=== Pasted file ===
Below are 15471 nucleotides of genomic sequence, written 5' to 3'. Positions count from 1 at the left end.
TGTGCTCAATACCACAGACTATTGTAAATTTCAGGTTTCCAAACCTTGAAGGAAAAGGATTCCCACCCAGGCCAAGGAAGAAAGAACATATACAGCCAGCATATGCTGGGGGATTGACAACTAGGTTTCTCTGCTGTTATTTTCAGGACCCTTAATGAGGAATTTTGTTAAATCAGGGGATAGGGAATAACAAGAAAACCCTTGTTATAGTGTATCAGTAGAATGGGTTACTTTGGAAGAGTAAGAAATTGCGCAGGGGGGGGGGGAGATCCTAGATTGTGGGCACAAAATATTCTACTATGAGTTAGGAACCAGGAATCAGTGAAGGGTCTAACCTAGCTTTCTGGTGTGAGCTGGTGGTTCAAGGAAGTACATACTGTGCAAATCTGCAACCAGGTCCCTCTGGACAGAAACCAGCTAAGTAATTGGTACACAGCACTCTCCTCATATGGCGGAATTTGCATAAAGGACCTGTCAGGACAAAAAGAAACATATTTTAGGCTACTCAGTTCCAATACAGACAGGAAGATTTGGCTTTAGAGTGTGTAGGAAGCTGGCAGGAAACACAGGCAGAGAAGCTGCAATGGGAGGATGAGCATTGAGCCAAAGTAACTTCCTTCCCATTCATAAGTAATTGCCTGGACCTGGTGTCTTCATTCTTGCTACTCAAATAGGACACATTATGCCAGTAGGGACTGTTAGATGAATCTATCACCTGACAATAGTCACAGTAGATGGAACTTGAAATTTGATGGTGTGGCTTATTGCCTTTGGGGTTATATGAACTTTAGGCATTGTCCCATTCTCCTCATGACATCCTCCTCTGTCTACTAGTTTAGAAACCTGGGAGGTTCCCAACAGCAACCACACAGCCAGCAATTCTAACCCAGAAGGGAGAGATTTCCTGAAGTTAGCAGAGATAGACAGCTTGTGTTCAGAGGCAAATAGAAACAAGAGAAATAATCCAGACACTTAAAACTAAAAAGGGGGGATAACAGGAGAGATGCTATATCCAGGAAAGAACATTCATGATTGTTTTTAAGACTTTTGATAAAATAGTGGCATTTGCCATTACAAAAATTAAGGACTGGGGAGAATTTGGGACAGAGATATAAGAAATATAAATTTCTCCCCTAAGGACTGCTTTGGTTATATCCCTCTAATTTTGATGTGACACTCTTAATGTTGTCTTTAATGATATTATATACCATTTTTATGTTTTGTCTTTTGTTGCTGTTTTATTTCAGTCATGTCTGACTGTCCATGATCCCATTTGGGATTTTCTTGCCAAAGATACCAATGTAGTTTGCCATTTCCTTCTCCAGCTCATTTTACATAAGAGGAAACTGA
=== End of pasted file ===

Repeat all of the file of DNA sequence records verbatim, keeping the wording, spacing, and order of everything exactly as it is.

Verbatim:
Below are 15471 nucleotides of genomic sequence, written 5' to 3'. Positions count from 1 at the left end.
TGTGCTCAATACCACAGACTATTGTAAATTTCAGGTTTCCAAACCTTGAAGGAAAAGGATTCCCACCCAGGCCAAGGAAGAAAGAACATATACAGCCAGCATATGCTGGGGGATTGACAACTAGGTTTCTCTGCTGTTATTTTCAGGACCCTTAATGAGGAATTTTGTTAAATCAGGGGATAGGGAATAACAAGAAAACCCTTGTTATAGTGTATCAGTAGAATGGGTTACTTTGGAAGAGTAAGAAATTGCGCAGGGGGGGGGGGAGATCCTAGATTGTGGGCACAAAATATTCTACTATGAGTTAGGAACCAGGAATCAGTGAAGGGTCTAACCTAGCTTTCTGGTGTGAGCTGGTGGTTCAAGGAAGTACATACTGTGCAAATCTGCAACCAGGTCCCTCTGGACAGAAACCAGCTAAGTAATTGGTACACAGCACTCTCCTCATATGGCGGAATTTGCATAAAGGACCTGTCAGGACAAAAAGAAACATATTTTAGGCTACTCAGTTCCAATACAGACAGGAAGATTTGGCTTTAGAGTGTGTAGGAAGCTGGCAGGAAACACAGGCAGAGAAGCTGCAATGGGAGGATGAGCATTGAGCCAAAGTAACTTCCTTCCCATTCATAAGTAATTGCCTGGACCTGGTGTCTTCATTCTTGCTACTCAAATAGGACACATTATGCCAGTAGGGACTGTTAGATGAATCTATCACCTGACAATAGTCACAGTAGATGGAACTTGAAATTTGATGGTGTGGCTTATTGCCTTTGGGGTTATATGAACTTTAGGCATTGTCCCATTCTCCTCATGACATCCTCCTCTGTCTACTAGTTTAGAAACCTGGGAGGTTCCCAACAGCAACCACACAGCCAGCAATTCTAACCCAGAAGGGAGAGATTTCCTGAAGTTAGCAGAGATAGACAGCTTGTGTTCAGAGGCAAATAGAAACAAGAGAAATAATCCAGACACTTAAAACTAAAAAGGGGGGATAACAGGAGAGATGCTATATCCAGGAAAGAACATTCATGATTGTTTTTAAGACTTTTGATAAAATAGTGGCATTTGCCATTACAAAAATTAAGGACTGGGGAGAATTTGGGACAGAGATATAAGAAATATAAATTTCTCCCCTAAGGACTGCTTTGGTTATATCCCTCTAATTTTGATGTGACACTCTTAATGTTGTCTTTAATGATATTATATACCATTTTTATGTTTTGTCTTTTGTTGCTGTTTTATTTCAGTCATGTCTGACTGTCCATGATCCCATTTGGGATTTTCTTGCCAAAGATACCAATGTAGTTTGCCATTTCCTTCTCCAGCTCATTTTACATAAGAGGAAACTGA